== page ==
“All of my pieces feel like they have their own personality – they’re all a little off-balance and not exactly right. If they were perfect, I wouldn’t feel anything for them. I don’t want them in the family.”

The space, why she chose it, and how it’s evolved

There are also a couple of reasons that made Hannah choose 31 Loop Street. The beautiful frontage is one, but there’s another, more “hidden” advantage that had her signing the lease. It’s an advantage any ceramicist would kill for: there’s no loadshedding. Much of Cape Town’s CBD around Long, Loop and Bree Street is shielded from the disruptions a lack of electricity causes. For a ceramicist with a kiln that requires time to reach an operational temperature, it’s a godsend. Thanks again, earth goddess.

“It’s also great to have a space in which I can interact with potential clients and people in the industry,” says Hannah. “And to get face-to-face reactions of what people think of my work is pretty invaluable. It’s not like posting your work online or putting pieces in shops and galleries, where you don’t really know what people are thinking.

“The best part is that it’s now morphed into a space for collaboration – artists and designers can come in and make use of it. It’s quite exciting to have this blank canvas that you can do whatever you want with. I studied set design, so it’s also subconsciously why I went for a big white space, where I can move stuff around and change things up all the time.”

Her future plans

Those collaborations are certainly part of the plan, and working with Tanisha Neill and her brand NISH has proved a great success. The two first connected at the 2023 Cape Town Furniture Week – a meeting of creative minds that resulted in a lighting collab, and a display in 31 Loop Street’s gorgeous windows that won the 2024 CTFW Award for Best Window Display.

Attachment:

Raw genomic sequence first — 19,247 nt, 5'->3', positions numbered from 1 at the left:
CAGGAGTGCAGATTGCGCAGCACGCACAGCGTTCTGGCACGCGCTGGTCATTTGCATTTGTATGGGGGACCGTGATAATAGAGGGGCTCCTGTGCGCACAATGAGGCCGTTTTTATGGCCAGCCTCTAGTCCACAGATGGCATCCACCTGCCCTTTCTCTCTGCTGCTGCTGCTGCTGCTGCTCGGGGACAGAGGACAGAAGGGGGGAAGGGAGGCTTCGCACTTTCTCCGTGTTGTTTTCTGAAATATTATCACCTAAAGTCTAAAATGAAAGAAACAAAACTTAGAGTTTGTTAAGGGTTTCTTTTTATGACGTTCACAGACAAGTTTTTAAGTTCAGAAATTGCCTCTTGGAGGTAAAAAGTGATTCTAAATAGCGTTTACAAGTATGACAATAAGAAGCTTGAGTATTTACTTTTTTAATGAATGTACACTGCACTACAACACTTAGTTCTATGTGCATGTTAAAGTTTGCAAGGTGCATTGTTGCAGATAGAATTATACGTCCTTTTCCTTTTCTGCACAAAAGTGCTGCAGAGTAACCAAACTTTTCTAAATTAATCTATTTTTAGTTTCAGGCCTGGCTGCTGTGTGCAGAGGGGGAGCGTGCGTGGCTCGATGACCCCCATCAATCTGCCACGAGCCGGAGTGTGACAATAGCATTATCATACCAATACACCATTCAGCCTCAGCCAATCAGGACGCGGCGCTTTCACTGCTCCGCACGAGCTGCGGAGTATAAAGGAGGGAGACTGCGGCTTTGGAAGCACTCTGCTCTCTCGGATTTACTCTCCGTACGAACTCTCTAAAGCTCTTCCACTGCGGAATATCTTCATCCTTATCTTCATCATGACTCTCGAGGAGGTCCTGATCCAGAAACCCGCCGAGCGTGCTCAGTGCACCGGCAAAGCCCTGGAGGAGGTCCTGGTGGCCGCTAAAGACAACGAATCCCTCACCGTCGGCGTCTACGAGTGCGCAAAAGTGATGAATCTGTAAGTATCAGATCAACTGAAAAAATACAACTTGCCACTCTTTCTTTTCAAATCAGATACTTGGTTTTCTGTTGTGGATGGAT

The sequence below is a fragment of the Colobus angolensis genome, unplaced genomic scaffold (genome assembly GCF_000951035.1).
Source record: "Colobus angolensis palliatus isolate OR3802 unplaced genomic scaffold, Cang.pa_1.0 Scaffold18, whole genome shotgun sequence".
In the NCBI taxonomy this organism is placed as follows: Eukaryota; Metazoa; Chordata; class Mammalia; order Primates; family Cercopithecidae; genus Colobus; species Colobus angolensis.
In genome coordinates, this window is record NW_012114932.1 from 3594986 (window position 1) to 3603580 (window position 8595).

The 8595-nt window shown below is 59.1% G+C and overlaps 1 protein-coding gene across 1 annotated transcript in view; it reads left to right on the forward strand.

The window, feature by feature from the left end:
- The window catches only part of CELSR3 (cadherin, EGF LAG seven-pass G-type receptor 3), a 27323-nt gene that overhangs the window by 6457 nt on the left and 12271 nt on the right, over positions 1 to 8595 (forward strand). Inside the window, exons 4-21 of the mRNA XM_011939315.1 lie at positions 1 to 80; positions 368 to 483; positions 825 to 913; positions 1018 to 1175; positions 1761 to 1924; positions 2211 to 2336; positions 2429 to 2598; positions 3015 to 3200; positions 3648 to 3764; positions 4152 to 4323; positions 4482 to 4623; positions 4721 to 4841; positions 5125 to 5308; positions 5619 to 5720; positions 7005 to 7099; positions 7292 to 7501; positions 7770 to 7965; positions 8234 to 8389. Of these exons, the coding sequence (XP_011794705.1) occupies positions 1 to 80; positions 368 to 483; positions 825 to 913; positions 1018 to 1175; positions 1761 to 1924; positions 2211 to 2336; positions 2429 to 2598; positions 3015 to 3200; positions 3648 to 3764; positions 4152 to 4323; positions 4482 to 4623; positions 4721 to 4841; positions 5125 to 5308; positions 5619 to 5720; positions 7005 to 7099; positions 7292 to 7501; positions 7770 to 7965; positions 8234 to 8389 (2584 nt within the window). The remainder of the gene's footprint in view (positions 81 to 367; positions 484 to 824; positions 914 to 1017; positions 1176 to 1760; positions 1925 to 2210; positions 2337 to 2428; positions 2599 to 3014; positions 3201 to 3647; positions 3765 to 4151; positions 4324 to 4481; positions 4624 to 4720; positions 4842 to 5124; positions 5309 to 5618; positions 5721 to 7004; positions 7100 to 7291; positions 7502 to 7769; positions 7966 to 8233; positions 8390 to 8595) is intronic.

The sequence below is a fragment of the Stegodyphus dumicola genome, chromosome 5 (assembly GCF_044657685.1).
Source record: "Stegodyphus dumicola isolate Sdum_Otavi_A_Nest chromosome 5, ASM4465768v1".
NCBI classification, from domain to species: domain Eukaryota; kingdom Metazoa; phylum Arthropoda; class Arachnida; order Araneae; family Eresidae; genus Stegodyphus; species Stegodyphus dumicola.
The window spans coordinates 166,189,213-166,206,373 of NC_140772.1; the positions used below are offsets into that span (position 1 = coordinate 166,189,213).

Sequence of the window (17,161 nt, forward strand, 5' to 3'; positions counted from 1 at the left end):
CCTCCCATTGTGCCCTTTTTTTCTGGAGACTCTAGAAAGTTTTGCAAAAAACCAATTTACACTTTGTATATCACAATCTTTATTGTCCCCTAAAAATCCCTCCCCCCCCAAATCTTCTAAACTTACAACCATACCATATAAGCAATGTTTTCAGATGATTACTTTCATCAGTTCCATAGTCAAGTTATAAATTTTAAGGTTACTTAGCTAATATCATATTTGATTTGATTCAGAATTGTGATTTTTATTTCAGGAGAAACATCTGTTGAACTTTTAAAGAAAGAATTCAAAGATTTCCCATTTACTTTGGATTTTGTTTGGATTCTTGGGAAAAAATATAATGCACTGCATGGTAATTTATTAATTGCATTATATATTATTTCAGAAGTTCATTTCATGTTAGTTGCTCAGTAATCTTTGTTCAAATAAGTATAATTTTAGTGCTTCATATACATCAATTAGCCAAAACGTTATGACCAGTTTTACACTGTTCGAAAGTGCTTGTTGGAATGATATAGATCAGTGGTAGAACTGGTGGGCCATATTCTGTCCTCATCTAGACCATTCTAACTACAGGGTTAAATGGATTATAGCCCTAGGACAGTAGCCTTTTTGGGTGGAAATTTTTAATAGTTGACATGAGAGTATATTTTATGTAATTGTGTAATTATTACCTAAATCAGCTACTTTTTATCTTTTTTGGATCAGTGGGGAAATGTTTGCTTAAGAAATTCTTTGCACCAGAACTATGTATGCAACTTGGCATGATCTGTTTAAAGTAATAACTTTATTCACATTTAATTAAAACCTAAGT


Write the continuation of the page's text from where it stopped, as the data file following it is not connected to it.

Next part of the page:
“There’s a long list of things we want to make that draw on her aesthetic and my forms,” says Hannah. ”There’s an upholstered chair that takes inspiration from my H-shaped vessels, a modular interlocking shelving unit that also takes on the H-form, and a headboard. I haven’t seen any wonderful headboards lately and I really want one!”

In terms of her own work, Hannah wants to experiment more with colour, as well as scale up her signature H-form. “When I first started, I was working with raw textures quite a bit and not doing any glazing. Since moving into this space – essentially a big white box inside – I’ve started to play with colour. I’m still figuring out what my palette is through experimentation with glazes and bigger forms. I’d love to be able to scale up. Time is the enemy, though: having the time to work on one piece is a problem. I’m trying to find the balance between running the studio space, and filling orders for this space and for other shops. To then still find time to experiment is difficult… Once I have an assistant, I should have more time!” | hanstudio.online